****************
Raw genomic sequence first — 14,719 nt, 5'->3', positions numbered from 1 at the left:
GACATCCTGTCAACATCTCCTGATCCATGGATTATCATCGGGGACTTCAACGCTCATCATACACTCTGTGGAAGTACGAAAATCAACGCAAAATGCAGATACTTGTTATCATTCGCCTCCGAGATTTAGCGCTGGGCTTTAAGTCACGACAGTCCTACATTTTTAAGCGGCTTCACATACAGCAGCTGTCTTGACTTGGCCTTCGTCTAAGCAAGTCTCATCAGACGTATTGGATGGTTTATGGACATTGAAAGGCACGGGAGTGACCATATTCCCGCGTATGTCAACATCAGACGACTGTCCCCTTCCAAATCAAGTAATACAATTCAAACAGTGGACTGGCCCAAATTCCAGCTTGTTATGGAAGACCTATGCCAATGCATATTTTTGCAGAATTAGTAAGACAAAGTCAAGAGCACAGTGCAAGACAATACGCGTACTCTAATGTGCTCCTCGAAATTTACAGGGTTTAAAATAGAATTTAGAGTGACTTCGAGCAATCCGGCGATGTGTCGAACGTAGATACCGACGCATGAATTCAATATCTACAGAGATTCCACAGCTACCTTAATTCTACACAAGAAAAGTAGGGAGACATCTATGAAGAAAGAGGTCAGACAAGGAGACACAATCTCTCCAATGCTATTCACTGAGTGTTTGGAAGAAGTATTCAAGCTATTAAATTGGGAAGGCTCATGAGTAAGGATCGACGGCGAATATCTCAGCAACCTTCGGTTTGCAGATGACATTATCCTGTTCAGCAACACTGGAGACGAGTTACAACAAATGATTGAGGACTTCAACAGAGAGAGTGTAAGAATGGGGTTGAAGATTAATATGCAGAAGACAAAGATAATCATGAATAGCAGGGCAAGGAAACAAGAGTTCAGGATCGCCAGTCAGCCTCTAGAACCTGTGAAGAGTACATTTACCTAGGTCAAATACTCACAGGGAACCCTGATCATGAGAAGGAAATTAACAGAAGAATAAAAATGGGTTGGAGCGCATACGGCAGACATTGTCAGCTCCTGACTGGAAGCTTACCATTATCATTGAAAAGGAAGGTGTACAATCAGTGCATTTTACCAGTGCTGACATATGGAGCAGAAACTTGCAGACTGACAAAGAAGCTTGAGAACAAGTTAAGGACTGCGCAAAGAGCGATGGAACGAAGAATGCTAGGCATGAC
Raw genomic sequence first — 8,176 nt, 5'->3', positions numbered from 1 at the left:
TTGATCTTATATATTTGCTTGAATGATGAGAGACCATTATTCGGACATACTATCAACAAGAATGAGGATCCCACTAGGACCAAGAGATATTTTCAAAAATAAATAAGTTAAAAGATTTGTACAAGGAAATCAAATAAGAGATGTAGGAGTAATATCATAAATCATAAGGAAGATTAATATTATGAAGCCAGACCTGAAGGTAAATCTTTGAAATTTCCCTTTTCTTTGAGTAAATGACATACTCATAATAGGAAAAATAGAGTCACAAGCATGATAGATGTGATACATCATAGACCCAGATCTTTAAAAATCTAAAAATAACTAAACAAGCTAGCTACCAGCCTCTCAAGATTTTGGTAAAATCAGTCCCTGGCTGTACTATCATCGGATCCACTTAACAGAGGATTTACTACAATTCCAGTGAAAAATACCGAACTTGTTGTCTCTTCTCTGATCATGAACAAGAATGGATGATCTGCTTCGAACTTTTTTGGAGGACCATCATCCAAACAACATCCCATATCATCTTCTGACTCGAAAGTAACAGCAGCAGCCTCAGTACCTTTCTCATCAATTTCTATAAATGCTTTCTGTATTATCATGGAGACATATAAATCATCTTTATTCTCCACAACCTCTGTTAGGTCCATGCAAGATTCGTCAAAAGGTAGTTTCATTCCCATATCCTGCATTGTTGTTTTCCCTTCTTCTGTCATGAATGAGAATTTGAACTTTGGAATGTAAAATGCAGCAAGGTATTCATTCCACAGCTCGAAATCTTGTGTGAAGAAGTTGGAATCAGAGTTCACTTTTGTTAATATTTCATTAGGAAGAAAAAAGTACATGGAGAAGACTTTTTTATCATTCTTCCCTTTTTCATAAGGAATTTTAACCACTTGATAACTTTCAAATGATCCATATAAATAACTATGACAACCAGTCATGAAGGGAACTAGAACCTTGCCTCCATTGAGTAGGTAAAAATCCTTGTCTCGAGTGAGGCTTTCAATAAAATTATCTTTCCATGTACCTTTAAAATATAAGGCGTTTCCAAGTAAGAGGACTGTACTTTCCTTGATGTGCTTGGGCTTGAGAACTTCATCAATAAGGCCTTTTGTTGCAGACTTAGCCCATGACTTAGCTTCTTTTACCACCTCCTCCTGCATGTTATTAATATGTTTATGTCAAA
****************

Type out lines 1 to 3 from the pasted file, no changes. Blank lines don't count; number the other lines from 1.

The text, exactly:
Raw genomic sequence first — 14,719 nt, 5'->3', positions numbered from 1 at the left:
GACATCCTGTCAACATCTCCTGATCCATGGATTATCATCGGGGACTTCAACGCTCATCATACACTCTGTGGAAGTACGAAAATCAACGCAAAATGCAGATACTTGTTATCATTCGCCTCCGAGATTTAGCGCTGGGCTTTAAGTCACGACAGTCCTACATTTTTAAGCGGCTTCACATACAGCAGCTGTCTTGACTTGGCCTTCGTCTAAGCAAGTCTCATCAGACGTATTGGATGGTTTATGGACATTGAAAGGCACGGGAGTGACCATATTCCCGCGTATGTCAACATCAGACGACTGTCCCCTTCCAAATCAAGTAATACAATTCAAACAGTGGACTGGCCCAAATTCCAGCTTGTTATGGAAGACCTATGCCAATGCATATTTTTGCAGAATTAGTAAGACAAAGTCAAGAGCACAGTGCAAGACAATACGCGTACTCTAATGTGCTCCTCGAAATTTACAGGGTTTAAAATAGAATTTAGAGTGACTTCGAGCAATCCGGCGATGTGTCGAACGTAGATACCGACGCATGAATTCAATATCTACAGAGATTCCACAGCTACCTTAATTCTACACAAGAAAAGTAGGGAGACATCTATGAAGAAAGAGGTCAGACAAGGAGACACAATCTCTCCAATGCTATTCACTGAGTGTTTGGAAGAAGTATTCAAGCTATTAAATTGGGAAGGCTCATGAGTAAGGATCGACGGCGAATATCTCAGCAACCTTCGGTTTGCAGATGACATTATCCTGTTCAGCAACACTGGAGACGAGTTACAACAAATGATTGAGGACTTCAACAGAGAGAGTGTAAGAATGGGGTTGAAGATTAATATGCAGAAGACAAAGATAATCATGAATAGCAGGGCAAGGAAACAAGAGTTCAGGATCGCCAGTCAGCCTCTAGAACCTGTGAAGAGTACATTTACCTAGGTCAAATACTCACAGGGAACCCTGATCATGAGAAGGAAATTAACAGAAGAATAAAAATGGGTTGGAGCGCATACGGCAGACATTGTCAGCTCCTGACTGGAAGCTTACCATTATCATTGAAAAGGAAGGTGTACAATCAGTGCATTTTACCAGTGCTGACATATGGAGCAGAAACTTGCAGACTGACAAAGAAGCTTGAGAACAAGTTAAGGACTGCGCAAAGAGCGATGGAACGAAGAATGCTAGGCATGAC
Raw genomic sequence first — 8,176 nt, 5'->3', positions numbered from 1 at the left: